Arsene Wenger's future will depend on how Arsenal perform this season - and how £42.5m signing Mesut Ozil settles in
Frenchman's contract runs out in June and he is not in talks over a new deal
Friday 13 September 2013
Arsene Wenger’s future at Arsenal will be determined by the success of the new team he will build around Mesut Ozil.
The Arsenal manager has just one year left on his contract at the Emirates but said he would consider how well the team has done this season before committing himself to the club for the future. Arsenal have not won a major trophy - or finished in the top two in the Premier League - for eight years, but with the £42.5m arrival of Ozil from Real Madrid, optimism is back.
The decision on Wenger’s future, then, will not be made until it is clear how good this new Arsenal team is.
“We are in no hurry,” Wenger said. “We are in September and my contract finishes in June. There's a long way to go. There is no need to plan.”
The performance of the team, he said, will be the decisive factor.
“I have said many times I want to do well with this club and in the end I will sit down and think how well have I done with the team I have had. That has to be sufficient for me to decide yes or no.”
When asked again whether the team’s success would decide his future, Wenger was clear: “One of the main judgements you can have about a manager is how well he does with his team.”
The last few years have not been particularly successful at Arsenal, with no trophy since the FA Cup in 2005 and only third or fourth finishes in the Premier League since then too. But Wenger can point to the signing of Ozil – for almost three-times the previous club record fee – as a message suggesting a new era of success and optimism at the Emirates after a period of enforced austerity.
“We had to go through some years when I signed a long-term contract where we had some restricted financial potential. And the target was to stay in the Champions League in this period and we managed to do it. We are now in a strong position financially.”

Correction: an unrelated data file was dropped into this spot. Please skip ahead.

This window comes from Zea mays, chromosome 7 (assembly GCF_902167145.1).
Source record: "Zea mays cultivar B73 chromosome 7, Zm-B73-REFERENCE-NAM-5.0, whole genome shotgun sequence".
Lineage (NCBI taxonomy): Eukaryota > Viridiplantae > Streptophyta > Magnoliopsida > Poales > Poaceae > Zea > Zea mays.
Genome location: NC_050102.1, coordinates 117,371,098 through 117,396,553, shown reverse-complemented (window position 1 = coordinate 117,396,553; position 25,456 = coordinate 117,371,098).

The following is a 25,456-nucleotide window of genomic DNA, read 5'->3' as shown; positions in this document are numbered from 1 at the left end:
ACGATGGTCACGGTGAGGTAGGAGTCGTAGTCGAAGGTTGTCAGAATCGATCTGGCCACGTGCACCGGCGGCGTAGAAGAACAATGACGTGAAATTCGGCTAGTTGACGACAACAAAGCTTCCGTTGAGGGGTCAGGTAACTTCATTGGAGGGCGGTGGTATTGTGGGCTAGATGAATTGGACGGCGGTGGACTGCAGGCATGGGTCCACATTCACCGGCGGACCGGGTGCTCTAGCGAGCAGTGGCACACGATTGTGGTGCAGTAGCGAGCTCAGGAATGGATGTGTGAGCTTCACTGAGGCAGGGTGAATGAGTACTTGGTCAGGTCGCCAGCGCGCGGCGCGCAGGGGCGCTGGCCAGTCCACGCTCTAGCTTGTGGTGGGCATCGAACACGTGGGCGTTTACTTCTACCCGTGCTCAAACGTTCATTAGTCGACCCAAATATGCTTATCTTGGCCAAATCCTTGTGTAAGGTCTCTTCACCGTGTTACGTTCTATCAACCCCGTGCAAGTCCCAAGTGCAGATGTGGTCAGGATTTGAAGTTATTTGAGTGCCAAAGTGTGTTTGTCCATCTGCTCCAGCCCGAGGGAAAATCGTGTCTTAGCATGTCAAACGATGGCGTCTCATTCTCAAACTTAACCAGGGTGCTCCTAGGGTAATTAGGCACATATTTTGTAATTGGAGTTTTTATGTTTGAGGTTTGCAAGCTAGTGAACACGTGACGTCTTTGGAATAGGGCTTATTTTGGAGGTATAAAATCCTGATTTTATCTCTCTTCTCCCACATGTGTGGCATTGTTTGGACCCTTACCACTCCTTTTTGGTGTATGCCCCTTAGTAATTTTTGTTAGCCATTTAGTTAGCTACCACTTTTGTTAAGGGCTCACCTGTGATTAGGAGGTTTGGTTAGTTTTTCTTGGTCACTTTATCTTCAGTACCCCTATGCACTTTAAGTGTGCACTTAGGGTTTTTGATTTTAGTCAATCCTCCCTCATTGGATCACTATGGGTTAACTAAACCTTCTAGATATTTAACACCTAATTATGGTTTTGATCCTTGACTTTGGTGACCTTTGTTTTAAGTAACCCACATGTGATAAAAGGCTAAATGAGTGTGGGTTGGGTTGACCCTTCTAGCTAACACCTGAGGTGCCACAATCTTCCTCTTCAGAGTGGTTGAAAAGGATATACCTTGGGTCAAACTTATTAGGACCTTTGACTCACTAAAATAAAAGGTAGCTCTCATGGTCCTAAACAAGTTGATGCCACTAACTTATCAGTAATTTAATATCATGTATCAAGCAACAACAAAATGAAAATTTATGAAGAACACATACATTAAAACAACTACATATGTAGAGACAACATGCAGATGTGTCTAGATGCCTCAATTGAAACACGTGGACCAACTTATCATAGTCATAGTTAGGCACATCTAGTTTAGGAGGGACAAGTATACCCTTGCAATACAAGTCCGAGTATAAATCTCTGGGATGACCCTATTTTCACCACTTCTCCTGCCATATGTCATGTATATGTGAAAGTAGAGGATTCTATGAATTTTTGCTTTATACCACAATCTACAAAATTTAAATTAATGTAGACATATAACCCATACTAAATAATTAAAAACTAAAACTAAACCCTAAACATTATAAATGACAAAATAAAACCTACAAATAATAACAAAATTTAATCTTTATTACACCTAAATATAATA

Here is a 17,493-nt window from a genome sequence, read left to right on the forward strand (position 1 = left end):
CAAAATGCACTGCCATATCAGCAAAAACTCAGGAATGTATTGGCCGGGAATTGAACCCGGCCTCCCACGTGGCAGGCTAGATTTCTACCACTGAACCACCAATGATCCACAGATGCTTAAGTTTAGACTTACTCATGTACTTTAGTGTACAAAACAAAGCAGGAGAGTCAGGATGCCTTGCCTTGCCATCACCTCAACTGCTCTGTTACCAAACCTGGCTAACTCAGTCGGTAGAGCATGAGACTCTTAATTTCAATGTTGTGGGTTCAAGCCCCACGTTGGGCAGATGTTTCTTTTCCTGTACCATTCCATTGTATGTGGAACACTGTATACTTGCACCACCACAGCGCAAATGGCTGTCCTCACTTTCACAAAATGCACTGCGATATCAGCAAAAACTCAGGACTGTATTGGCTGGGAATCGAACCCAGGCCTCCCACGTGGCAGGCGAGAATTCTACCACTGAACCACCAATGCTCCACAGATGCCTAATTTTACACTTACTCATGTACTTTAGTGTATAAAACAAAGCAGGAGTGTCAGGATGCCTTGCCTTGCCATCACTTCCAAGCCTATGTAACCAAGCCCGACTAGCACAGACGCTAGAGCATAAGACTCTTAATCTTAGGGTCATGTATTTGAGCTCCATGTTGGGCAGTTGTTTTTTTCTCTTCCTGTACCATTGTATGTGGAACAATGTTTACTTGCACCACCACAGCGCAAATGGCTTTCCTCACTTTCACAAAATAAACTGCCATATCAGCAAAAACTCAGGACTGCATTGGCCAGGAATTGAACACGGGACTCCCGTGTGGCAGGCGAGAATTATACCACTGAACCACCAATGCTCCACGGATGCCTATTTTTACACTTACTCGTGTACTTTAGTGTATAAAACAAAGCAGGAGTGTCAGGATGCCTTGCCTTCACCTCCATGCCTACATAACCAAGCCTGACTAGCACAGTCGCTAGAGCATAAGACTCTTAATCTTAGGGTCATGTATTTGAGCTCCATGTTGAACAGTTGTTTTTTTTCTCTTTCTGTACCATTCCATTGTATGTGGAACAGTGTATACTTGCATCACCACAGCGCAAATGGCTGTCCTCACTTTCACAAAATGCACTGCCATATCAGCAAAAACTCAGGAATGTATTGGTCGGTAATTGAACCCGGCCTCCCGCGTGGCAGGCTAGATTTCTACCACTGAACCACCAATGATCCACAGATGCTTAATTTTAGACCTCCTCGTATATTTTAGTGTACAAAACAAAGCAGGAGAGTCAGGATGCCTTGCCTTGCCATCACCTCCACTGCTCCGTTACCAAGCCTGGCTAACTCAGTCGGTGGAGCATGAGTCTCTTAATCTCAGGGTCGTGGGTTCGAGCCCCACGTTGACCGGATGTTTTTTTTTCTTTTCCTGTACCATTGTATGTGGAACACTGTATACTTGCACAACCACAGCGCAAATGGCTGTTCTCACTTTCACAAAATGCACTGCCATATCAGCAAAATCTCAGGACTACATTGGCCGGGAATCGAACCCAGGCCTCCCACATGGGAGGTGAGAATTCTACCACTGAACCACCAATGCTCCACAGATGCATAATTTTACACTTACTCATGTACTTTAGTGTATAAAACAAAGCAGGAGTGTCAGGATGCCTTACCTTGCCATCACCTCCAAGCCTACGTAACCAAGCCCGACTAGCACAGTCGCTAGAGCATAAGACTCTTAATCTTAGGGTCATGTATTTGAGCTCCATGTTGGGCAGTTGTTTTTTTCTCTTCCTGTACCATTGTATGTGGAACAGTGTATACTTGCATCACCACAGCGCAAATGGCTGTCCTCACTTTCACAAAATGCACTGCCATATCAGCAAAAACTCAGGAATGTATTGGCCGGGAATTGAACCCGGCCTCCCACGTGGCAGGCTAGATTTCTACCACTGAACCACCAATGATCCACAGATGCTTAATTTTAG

Wenger had acquired a reputation as a man reluctant to spend money but insisted that spending the £42.5m sat easily with him, as his main issue is with teams heavily spending borrowed or benefactor wealth.
“Not at all,” Wenger said, when asked if the fee jarred with him. “There are two things that are completely different. One, I fight for the teams to spend the money they had made and not the money they have artificially earned. Once they have made that money I am happy to spend it.”
Beyond that, Wenger was keen only to spend big on the very best players, as he has now done.
“As you know as well, what is very important for us is to find world-class players. There are not plenty around. The best thing is to spend the money in a very efficient way that means you strengthen the team and spend the money you can afford. I'm confident that with Ozil we have done that.”
Wenger admitted his surprise that Real Madrid let Ozil go, and suggested it was because having signed Isco and Gareth Bale, they needed to get rid of some of their star attackers.
“Honestly I think it was linked with the Bale transfer. I don't know exactly what happened inside the club in Madrid. Was it down to financial reasons? Was it down to the fact that when they bought Bale they had Isco and they had to let somebody go? I was surprised, yes.”
Latest in Sport
England vs Japan: Watch the moment Laura Bassett's own goal saw England knocked out of the 2015 Women's World Cup
Bastian Schweinsteiger to Manchester United: Bayern Munich coach Pep Guardiola hints midfielder will be leaving the club this summer
Morgan Schneiderlin to Manchester United: Transfer news live - Robin van Persie to leave, Saints and Tottenham battle for Toby Alderweireld
Wojciech Szczesny was 'lied to' by Arsene Wenger over future after £11m transfer of Chelsea goalkeeper Petr Cech
Ron Dennis exclusive: ‘This is one of the best McLaren teams ever – we are going to do it’
- 1 David Cameron refers to 83-year-old Labour MP Dennis Skinner as 'Jurassic Park'
- 3 'Help me I'm trapped in a factory' messages keep being found on bottles of vitamin water
- 4 German ethics council calls for incest between siblings to be legalised by Government
- 5 Alwaleed bin Talal: Saudi Prince to donate entire $32bn fortune to charity
The moment a Queen's Guard soldier lost it and drew his gun at annoying tourist
Greece crisis: IMF was pushed around by Angela Merkel and Nicholas Sarkozy – and now it is being humiliated
'I wish the BBC would stop calling it Islamic State' – David Cameron unleashes frustration at broadcaster
Greece crisis: The wider lesson is that it’s time to abandon this failed experiment in currencies
Girl, 7, stares down hate preacher at Ohio festival with pro-LGBT rainbow flag gesture
Forget little green men – aliens will look like humans, says Cambridge University evolution expert